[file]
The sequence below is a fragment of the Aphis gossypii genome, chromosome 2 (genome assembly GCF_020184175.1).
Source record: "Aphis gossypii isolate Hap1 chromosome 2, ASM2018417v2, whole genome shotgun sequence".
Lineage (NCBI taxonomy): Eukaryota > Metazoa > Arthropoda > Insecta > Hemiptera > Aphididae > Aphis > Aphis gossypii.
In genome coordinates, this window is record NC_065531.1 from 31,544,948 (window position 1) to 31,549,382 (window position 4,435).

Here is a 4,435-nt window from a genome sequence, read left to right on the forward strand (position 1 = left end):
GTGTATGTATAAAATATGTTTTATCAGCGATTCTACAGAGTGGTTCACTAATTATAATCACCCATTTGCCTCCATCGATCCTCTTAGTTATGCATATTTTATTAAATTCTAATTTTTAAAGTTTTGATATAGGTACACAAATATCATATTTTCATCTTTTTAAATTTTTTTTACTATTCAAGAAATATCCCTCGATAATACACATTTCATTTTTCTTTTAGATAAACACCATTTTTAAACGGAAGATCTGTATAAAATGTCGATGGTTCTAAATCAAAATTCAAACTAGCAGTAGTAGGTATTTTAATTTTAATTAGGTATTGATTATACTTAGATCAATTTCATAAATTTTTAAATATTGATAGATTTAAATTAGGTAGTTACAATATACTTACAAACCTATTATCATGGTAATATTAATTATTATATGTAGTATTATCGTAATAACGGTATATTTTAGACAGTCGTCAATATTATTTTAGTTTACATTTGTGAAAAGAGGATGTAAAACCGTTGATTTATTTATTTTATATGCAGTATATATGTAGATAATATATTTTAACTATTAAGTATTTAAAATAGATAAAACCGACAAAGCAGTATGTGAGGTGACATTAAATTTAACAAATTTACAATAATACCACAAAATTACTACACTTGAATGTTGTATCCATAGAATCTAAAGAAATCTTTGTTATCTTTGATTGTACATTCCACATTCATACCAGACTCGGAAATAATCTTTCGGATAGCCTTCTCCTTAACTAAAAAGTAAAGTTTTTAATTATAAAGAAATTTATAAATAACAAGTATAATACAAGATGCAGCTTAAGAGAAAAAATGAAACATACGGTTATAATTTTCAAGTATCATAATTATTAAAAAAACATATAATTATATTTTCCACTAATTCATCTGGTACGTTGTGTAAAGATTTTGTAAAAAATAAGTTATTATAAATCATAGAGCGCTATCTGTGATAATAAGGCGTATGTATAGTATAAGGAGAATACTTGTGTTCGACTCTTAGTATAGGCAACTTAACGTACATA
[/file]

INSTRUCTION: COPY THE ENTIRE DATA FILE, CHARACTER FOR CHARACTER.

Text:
The sequence below is a fragment of the Aphis gossypii genome, chromosome 2 (genome assembly GCF_020184175.1).
Source record: "Aphis gossypii isolate Hap1 chromosome 2, ASM2018417v2, whole genome shotgun sequence".
Lineage (NCBI taxonomy): Eukaryota > Metazoa > Arthropoda > Insecta > Hemiptera > Aphididae > Aphis > Aphis gossypii.
In genome coordinates, this window is record NC_065531.1 from 31,544,948 (window position 1) to 31,549,382 (window position 4,435).

Here is a 4,435-nt window from a genome sequence, read left to right on the forward strand (position 1 = left end):
GTGTATGTATAAAATATGTTTTATCAGCGATTCTACAGAGTGGTTCACTAATTATAATCACCCATTTGCCTCCATCGATCCTCTTAGTTATGCATATTTTATTAAATTCTAATTTTTAAAGTTTTGATATAGGTACACAAATATCATATTTTCATCTTTTTAAATTTTTTTTACTATTCAAGAAATATCCCTCGATAATACACATTTCATTTTTCTTTTAGATAAACACCATTTTTAAACGGAAGATCTGTATAAAATGTCGATGGTTCTAAATCAAAATTCAAACTAGCAGTAGTAGGTATTTTAATTTTAATTAGGTATTGATTATACTTAGATCAATTTCATAAATTTTTAAATATTGATAGATTTAAATTAGGTAGTTACAATATACTTACAAACCTATTATCATGGTAATATTAATTATTATATGTAGTATTATCGTAATAACGGTATATTTTAGACAGTCGTCAATATTATTTTAGTTTACATTTGTGAAAAGAGGATGTAAAACCGTTGATTTATTTATTTTATATGCAGTATATATGTAGATAATATATTTTAACTATTAAGTATTTAAAATAGATAAAACCGACAAAGCAGTATGTGAGGTGACATTAAATTTAACAAATTTACAATAATACCACAAAATTACTACACTTGAATGTTGTATCCATAGAATCTAAAGAAATCTTTGTTATCTTTGATTGTACATTCCACATTCATACCAGACTCGGAAATAATCTTTCGGATAGCCTTCTCCTTAACTAAAAAGTAAAGTTTTTAATTATAAAGAAATTTATAAATAACAAGTATAATACAAGATGCAGCTTAAGAGAAAAAATGAAACATACGGTTATAATTTTCAAGTATCATAATTATTAAAAAAACATATAATTATATTTTCCACTAATTCATCTGGTACGTTGTGTAAAGATTTTGTAAAAAATAAGTTATTATAAATCATAGAGCGCTATCTGTGATAATAAGGCGTATGTATAGTATAAGGAGAATACTTGTGTTCGACTCTTAGTATAGGCAACTTAACGTACATA